Guest Post: How to Train – Sir Christian   3 comments

[Our guest contributor this week is Sir Christian von Nuremberg, Knight and Provost of Atlantia]

This is an individual sport – YOU are the one who has to learn how to fence – nobody can learn it for you. I fight the way I do in order to maximize my advantages and minimize my weaknesses. My fight is constantly evolving. Also, as I get older I find my style is changing to reflect some of my limitations (not being in my 20s anymore chief among them) So realize that in learning from other people, you need to put it through the filter of your how your body works because I cannot be you and you cannot be me.
There is no endpoint to our learning. We never hit a stage where we truly get it. Every time I feel like I’ve got something down, I learn something else that ends up changing what I thought I knew. Ours is an Arte that is never really mastered. Which in my opinion makes it all the more worthy. So the key here is to understand and accept that you will NEVER truly be 100% happy with your fighting. There is no such thing as being good enough.

If you compete against your opponent, you are limiting yourself. To shed a bit more light on this I don’t think about a fight as “me vs my opponent”. I think about it as me vs a complex equation that I have to solve. I found my fighting got a LOT better (on both the armored and rapier fields) once I got that bit of ego out of my head. Also, I want to beat EVERYBODY and beat them ALL THE TIME. I know this isn’t possible, but I don’t have an “Oh, it’s just a newb” fight in tournament. Everybody should get the same level of attention. And it’s never personal. If it is, then I fail.

There is an old saying “You have to dance with the girl you brought to the party” – The reality is that sometimes you just have a crappy day. And other times you have a great day. You can’t always control which kind you get. However, you can generally find a way to win. For me, this really comes to the front when I fight during the summer months. I hates me the heat. So I find my fencing changes in the summer and I am willing to burn more to get the mask off quicker. In the fall, winter and spring, I don’t mind drawing a fight out cause I’m not red lining myself on the field. Also, I’ve done a lot of damage to my wrist. Some days it feels strong and I can do a fair amount of binding on my opponents. Other days it hurts and I’m forced to only rely on winning through control of timing and distance and a simple attack.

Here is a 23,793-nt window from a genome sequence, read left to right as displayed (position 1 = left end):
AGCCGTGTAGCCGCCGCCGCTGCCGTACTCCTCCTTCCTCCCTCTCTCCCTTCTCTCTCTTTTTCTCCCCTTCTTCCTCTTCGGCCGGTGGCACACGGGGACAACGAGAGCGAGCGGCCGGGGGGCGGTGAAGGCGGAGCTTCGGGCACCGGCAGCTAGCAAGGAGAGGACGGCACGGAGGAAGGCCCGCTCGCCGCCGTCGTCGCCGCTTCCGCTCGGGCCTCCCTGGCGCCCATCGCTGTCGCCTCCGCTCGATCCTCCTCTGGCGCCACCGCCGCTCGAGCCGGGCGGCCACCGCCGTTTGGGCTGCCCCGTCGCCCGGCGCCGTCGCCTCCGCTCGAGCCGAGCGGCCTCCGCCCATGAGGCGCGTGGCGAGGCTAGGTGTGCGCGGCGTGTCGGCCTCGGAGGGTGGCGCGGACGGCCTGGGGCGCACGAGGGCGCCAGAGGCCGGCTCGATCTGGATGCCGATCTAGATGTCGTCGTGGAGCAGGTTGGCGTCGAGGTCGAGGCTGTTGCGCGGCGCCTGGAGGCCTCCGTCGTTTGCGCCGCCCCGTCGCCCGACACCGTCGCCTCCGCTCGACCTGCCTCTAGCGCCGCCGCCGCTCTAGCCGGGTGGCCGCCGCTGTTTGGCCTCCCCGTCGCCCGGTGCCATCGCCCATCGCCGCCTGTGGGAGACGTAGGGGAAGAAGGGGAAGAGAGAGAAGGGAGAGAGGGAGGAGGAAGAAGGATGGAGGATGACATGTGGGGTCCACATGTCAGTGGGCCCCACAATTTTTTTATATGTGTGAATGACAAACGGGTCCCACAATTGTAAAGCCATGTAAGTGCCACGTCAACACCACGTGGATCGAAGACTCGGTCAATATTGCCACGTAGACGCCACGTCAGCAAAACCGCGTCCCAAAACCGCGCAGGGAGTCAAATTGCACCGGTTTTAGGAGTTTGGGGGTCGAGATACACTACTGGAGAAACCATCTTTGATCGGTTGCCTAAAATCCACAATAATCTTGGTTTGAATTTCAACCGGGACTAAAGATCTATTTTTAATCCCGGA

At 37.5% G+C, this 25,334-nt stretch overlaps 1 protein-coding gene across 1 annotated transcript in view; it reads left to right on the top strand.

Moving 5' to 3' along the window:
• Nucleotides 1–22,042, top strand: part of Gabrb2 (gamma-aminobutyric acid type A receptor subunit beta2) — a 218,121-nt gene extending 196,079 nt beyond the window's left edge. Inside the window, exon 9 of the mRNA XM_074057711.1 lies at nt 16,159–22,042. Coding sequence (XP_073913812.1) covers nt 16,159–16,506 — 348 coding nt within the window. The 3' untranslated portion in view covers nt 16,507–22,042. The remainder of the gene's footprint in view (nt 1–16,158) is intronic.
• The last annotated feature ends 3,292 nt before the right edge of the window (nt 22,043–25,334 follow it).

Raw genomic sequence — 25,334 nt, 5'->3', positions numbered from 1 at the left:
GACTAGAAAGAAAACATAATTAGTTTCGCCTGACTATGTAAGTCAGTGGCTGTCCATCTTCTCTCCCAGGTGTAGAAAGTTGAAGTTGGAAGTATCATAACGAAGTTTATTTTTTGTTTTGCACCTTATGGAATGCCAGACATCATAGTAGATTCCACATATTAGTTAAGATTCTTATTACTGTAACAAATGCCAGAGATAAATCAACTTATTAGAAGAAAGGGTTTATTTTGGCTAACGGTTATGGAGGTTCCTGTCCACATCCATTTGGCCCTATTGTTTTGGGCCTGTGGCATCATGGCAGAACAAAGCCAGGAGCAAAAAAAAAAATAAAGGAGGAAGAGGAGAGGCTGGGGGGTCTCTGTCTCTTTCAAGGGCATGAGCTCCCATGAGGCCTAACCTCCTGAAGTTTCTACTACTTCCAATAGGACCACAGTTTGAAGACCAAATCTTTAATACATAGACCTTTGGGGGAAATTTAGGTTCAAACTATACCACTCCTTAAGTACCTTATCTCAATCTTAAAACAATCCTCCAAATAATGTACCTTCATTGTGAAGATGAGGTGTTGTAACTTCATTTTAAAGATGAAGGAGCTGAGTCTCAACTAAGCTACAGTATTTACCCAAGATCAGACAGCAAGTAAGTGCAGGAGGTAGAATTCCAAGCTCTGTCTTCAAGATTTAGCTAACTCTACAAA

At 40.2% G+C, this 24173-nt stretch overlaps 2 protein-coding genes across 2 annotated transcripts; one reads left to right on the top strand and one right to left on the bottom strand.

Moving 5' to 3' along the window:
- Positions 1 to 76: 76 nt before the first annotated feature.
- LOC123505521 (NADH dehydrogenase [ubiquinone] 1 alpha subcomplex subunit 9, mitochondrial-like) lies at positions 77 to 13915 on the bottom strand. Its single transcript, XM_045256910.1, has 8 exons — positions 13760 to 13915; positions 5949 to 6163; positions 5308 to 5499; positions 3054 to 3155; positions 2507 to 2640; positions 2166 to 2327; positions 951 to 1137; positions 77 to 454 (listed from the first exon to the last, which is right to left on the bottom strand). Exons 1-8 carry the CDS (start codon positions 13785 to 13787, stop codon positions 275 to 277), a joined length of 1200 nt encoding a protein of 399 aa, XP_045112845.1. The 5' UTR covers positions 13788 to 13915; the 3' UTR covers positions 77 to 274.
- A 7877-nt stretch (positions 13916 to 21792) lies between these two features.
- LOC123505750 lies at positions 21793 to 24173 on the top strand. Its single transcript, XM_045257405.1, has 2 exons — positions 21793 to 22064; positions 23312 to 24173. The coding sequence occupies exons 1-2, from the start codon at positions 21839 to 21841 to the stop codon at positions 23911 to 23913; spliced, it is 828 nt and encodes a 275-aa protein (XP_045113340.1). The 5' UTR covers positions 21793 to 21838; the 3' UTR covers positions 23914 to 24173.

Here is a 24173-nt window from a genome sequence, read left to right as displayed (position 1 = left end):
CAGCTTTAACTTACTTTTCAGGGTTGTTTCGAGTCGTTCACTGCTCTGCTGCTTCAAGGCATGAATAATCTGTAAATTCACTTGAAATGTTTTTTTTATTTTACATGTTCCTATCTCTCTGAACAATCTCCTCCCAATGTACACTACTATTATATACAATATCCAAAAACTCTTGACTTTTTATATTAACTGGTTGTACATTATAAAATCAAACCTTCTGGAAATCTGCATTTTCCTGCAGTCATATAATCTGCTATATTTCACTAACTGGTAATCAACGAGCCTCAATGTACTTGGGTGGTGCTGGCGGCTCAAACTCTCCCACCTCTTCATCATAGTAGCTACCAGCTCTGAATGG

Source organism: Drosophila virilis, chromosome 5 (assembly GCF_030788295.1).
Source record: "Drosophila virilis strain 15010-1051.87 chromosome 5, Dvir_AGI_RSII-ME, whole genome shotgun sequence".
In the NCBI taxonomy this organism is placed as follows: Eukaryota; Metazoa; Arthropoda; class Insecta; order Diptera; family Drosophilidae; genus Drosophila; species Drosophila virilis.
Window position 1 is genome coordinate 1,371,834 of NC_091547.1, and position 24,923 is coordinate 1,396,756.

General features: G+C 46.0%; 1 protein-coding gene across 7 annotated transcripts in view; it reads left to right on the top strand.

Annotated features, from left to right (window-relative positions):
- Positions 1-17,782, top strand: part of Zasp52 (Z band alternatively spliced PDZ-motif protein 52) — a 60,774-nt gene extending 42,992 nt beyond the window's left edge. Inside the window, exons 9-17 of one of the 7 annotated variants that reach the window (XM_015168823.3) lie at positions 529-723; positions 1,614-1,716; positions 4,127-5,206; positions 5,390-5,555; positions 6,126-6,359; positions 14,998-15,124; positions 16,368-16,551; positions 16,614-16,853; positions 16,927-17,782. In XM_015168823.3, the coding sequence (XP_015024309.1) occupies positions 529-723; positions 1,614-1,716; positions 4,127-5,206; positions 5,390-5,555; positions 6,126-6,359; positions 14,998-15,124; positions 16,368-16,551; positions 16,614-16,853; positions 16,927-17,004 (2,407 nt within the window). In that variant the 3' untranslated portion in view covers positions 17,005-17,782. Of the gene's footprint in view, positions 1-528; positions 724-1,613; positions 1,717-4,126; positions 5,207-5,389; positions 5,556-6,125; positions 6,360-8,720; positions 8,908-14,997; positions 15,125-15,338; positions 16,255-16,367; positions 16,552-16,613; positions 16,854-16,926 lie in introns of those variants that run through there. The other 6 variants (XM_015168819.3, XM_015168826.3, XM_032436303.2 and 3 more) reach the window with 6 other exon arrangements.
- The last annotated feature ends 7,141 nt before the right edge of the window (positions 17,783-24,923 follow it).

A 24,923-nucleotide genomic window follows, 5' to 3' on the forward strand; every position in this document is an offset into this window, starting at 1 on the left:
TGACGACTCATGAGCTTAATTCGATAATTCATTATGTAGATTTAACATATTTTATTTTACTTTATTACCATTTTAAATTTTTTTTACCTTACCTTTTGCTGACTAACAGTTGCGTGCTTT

Watch the fighting – if you are a marshal you should be able to tell the fighters what happened in the last exchange. (if not, then you shouldn’t be a marshal IMO) If you are watching, you should be able to tell what happened in the last exchange. This also goes back to the fact that everyone must take responsibility for teaching themselves. You never know, you might learn something that can help you.
Just cause you read it in a book doesn’t mean that it will work for you. You need to remember the context of our game in relation to our source material. Unless you’re doing cut and thrust – we don’t land percussive blows. Also, our rules call that we take any hit that has positive pressure in line with the blade… so a light touch has the effect of rendering our arms useless or “killing” us outright. This is a bit of a break from reality, but it’s the rules we agree to play by. That being said, Period Masters didn’t have explosive tipped rapiers so their styles aren’t built around our rules. Keep that in mind as you train. Another thing, just because someone publishes a book does not mean they have mastered all things combat. When I see something I want to explore, I try to understand it in the context of how it was written (usually for murder in the street) and then think about how this fits to the rules we have agreed to play by. In training with Rawlings synthetics and no rules, I have discovered a love of DiGrassi’s work. The plates make sense to me when we fight to a standard that more closely mimics a “real” fight (that’s in quotes because having not actually murdered anyone with a sword, I can only guess what a “real” fight is like) All that being said, I think it’s pants for SCA rapier.

There is more to this game than just fighting. Get into the SCA. Not just the fighting but all the other stuff too. Stay for court and feast if you’re able. Do something artistic – even if, like me, you suck at it.

Finally, make sure you’re having fun. If you’re not, then you need to ask yourself why…. If you’re fighting isn’t getting good enough then ask “why not” – it’s not a condemnation, just a problem to solve. At some point in everyone’s career in the SCA they are just sticking it out through grit. Whether they want a belt, collar or medallion – they’ve set themselves a path to follow and they’re stuck in a rut – we’ve all been there. But you just have to get through it and if you can just enjoy the ride and not worry about the destination you will be much better off in the long run. That’s why we all joke about the worst advice (“just keep doing what you’re doing”) is both frustrating and true.

Posted July 27, 2015 by Wistric in Musings

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